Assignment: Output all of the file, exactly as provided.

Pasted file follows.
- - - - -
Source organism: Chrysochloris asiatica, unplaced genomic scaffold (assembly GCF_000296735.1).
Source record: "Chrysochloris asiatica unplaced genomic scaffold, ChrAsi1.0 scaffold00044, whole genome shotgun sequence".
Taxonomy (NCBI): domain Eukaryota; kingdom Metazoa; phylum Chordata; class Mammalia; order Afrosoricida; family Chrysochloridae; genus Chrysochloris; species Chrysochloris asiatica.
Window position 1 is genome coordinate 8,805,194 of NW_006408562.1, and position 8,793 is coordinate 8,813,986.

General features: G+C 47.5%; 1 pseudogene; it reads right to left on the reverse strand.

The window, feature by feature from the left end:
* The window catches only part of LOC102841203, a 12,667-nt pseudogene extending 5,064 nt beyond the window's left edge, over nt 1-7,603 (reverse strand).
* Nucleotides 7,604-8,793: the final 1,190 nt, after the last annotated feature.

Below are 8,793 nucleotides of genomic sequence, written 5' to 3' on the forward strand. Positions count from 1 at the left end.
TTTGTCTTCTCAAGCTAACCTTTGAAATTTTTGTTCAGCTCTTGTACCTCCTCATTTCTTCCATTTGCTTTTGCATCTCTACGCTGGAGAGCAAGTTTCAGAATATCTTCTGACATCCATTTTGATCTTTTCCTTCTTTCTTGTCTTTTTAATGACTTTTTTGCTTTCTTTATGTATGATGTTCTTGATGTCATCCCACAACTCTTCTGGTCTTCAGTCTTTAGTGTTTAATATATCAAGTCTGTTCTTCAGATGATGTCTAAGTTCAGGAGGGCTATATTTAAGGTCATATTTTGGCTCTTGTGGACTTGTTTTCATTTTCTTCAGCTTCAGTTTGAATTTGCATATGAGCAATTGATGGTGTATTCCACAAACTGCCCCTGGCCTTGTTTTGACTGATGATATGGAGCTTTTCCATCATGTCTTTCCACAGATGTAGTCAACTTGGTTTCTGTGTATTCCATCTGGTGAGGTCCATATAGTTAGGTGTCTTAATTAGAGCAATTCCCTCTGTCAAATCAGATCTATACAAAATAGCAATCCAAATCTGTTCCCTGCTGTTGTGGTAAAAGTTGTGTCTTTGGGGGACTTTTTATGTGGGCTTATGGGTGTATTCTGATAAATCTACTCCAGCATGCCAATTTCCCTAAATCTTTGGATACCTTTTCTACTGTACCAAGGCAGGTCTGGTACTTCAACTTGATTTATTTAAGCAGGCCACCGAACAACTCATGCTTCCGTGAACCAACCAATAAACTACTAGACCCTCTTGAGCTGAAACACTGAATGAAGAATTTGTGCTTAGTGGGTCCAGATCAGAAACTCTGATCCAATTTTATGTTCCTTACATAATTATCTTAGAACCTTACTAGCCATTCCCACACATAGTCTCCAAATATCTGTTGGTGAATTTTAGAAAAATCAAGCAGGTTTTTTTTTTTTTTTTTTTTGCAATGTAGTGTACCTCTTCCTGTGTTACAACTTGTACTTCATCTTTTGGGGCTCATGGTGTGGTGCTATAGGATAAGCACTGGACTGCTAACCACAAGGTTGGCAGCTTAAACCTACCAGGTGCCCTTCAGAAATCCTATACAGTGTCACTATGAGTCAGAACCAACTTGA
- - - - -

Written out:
Source organism: Chrysochloris asiatica, unplaced genomic scaffold (assembly GCF_000296735.1).
Source record: "Chrysochloris asiatica unplaced genomic scaffold, ChrAsi1.0 scaffold00044, whole genome shotgun sequence".
Taxonomy (NCBI): domain Eukaryota; kingdom Metazoa; phylum Chordata; class Mammalia; order Afrosoricida; family Chrysochloridae; genus Chrysochloris; species Chrysochloris asiatica.
Window position 1 is genome coordinate 8,805,194 of NW_006408562.1, and position 8,793 is coordinate 8,813,986.

General features: G+C 47.5%; 1 pseudogene; it reads right to left on the reverse strand.

The window, feature by feature from the left end:
* The window catches only part of LOC102841203, a 12,667-nt pseudogene extending 5,064 nt beyond the window's left edge, over nt 1-7,603 (reverse strand).
* Nucleotides 7,604-8,793: the final 1,190 nt, after the last annotated feature.

Below are 8,793 nucleotides of genomic sequence, written 5' to 3' on the forward strand. Positions count from 1 at the left end.
TTTGTCTTCTCAAGCTAACCTTTGAAATTTTTGTTCAGCTCTTGTACCTCCTCATTTCTTCCATTTGCTTTTGCATCTCTACGCTGGAGAGCAAGTTTCAGAATATCTTCTGACATCCATTTTGATCTTTTCCTTCTTTCTTGTCTTTTTAATGACTTTTTTGCTTTCTTTATGTATGATGTTCTTGATGTCATCCCACAACTCTTCTGGTCTTCAGTCTTTAGTGTTTAATATATCAAGTCTGTTCTTCAGATGATGTCTAAGTTCAGGAGGGCTATATTTAAGGTCATATTTTGGCTCTTGTGGACTTGTTTTCATTTTCTTCAGCTTCAGTTTGAATTTGCATATGAGCAATTGATGGTGTATTCCACAAACTGCCCCTGGCCTTGTTTTGACTGATGATATGGAGCTTTTCCATCATGTCTTTCCACAGATGTAGTCAACTTGGTTTCTGTGTATTCCATCTGGTGAGGTCCATATAGTTAGGTGTCTTAATTAGAGCAATTCCCTCTGTCAAATCAGATCTATACAAAATAGCAATCCAAATCTGTTCCCTGCTGTTGTGGTAAAAGTTGTGTCTTTGGGGGACTTTTTATGTGGGCTTATGGGTGTATTCTGATAAATCTACTCCAGCATGCCAATTTCCCTAAATCTTTGGATACCTTTTCTACTGTACCAAGGCAGGTCTGGTACTTCAACTTGATTTATTTAAGCAGGCCACCGAACAACTCATGCTTCCGTGAACCAACCAATAAACTACTAGACCCTCTTGAGCTGAAACACTGAATGAAGAATTTGTGCTTAGTGGGTCCAGATCAGAAACTCTGATCCAATTTTATGTTCCTTACATAATTATCTTAGAACCTTACTAGCCATTCCCACACATAGTCTCCAAATATCTGTTGGTGAATTTTAGAAAAATCAAGCAGGTTTTTTTTTTTTTTTTTTTTGCAATGTAGTGTACCTCTTCCTGTGTTACAACTTGTACTTCATCTTTTGGGGCTCATGGTGTGGTGCTATAGGATAAGCACTGGACTGCTAACCACAAGGTTGGCAGCTTAAACCTACCAGGTGCCCTTCAGAAATCCTATACAGTGTCACTATGAGTCAGAACCAACTTGA